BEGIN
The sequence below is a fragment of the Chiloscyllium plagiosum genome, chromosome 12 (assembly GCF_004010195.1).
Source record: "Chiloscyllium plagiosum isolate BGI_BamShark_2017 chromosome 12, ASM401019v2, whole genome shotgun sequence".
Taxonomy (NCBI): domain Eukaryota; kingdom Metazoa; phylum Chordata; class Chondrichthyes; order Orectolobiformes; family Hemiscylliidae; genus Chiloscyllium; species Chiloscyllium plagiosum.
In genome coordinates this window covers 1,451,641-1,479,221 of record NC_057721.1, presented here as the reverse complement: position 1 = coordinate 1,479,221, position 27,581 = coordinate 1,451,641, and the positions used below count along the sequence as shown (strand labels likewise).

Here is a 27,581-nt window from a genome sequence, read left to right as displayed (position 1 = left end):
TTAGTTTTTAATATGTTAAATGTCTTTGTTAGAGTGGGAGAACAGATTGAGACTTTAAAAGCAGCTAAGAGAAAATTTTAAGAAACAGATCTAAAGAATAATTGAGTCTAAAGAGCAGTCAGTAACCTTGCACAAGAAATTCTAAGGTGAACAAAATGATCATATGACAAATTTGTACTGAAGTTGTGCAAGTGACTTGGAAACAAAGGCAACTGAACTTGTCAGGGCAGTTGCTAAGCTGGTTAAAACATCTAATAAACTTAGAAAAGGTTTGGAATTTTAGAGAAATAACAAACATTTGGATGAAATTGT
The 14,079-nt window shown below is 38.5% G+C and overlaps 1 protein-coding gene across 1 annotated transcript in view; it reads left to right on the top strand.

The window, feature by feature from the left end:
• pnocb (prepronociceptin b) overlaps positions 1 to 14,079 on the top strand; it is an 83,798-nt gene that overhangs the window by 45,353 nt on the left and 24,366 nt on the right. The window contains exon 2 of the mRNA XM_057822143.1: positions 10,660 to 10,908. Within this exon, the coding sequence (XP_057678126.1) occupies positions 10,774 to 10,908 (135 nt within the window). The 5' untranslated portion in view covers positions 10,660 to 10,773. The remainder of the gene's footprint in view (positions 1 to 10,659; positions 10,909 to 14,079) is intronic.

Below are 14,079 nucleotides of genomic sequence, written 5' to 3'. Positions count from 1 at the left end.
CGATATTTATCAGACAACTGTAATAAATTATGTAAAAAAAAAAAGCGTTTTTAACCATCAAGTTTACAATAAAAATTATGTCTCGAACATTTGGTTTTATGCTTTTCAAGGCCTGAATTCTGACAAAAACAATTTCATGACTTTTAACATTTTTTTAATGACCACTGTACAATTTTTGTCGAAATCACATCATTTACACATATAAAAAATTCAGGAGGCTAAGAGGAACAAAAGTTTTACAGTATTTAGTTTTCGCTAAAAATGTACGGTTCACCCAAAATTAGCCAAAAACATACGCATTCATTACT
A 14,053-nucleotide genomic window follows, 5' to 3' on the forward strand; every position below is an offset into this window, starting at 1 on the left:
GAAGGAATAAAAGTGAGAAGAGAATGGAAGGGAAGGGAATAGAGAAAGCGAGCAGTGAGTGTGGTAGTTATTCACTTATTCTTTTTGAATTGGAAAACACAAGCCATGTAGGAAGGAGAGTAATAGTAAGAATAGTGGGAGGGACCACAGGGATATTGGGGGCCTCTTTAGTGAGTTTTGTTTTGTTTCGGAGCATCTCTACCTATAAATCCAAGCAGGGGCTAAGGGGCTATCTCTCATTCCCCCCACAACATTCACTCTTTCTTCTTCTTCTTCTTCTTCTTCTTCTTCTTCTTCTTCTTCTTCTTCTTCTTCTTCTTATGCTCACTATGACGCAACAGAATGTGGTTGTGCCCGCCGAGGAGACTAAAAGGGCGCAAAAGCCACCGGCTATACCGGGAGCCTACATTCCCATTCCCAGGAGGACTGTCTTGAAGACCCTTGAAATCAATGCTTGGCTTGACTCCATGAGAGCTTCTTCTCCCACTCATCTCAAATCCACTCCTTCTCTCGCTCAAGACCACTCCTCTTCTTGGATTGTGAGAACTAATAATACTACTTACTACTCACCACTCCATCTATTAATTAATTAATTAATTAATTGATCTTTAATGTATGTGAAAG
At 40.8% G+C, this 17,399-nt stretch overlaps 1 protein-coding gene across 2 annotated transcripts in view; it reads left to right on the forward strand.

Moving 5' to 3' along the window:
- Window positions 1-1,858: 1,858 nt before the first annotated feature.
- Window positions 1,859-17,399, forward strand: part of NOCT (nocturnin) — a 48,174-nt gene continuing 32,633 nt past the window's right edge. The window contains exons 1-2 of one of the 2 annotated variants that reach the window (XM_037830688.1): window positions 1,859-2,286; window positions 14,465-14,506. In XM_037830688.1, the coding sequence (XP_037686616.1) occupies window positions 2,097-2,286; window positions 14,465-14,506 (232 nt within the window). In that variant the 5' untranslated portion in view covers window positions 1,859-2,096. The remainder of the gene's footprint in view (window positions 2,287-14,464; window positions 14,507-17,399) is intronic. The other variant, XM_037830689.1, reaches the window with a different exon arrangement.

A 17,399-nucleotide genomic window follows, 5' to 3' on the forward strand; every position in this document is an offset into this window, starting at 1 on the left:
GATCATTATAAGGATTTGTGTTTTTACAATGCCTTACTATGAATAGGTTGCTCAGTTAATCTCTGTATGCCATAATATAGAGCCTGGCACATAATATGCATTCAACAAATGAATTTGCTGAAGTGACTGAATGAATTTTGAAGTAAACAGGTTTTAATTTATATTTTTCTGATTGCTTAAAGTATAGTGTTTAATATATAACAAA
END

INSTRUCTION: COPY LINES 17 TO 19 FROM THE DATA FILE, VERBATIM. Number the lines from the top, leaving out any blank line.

- Window positions 1,859-17,399, forward strand: part of NOCT (nocturnin) — a 48,174-nt gene continuing 32,633 nt past the window's right edge. The window contains exons 1-2 of one of the 2 annotated variants that reach the window (XM_037830688.1): window positions 1,859-2,286; window positions 14,465-14,506. In XM_037830688.1, the coding sequence (XP_037686616.1) occupies window positions 2,097-2,286; window positions 14,465-14,506 (232 nt within the window). In that variant the 5' untranslated portion in view covers window positions 1,859-2,096. The remainder of the gene's footprint in view (window positions 2,287-14,464; window positions 14,507-17,399) is intronic. The other variant, XM_037830689.1, reaches the window with a different exon arrangement.

A 17,399-nucleotide genomic window follows, 5' to 3' on the forward strand; every position in this document is an offset into this window, starting at 1 on the left:
GATCATTATAAGGATTTGTGTTTTTACAATGCCTTACTATGAATAGGTTGCTCAGTTAATCTCTGTATGCCATAATATAGAGCCTGGCACATAATATGCATTCAACAAATGAATTTGCTGAAGTGACTGAATGAATTTTGAAGTAAACAGGTTTTAATTTATATTTTTCTGATTGCTTAAAGTATAGTGTTTAATATATAACAAA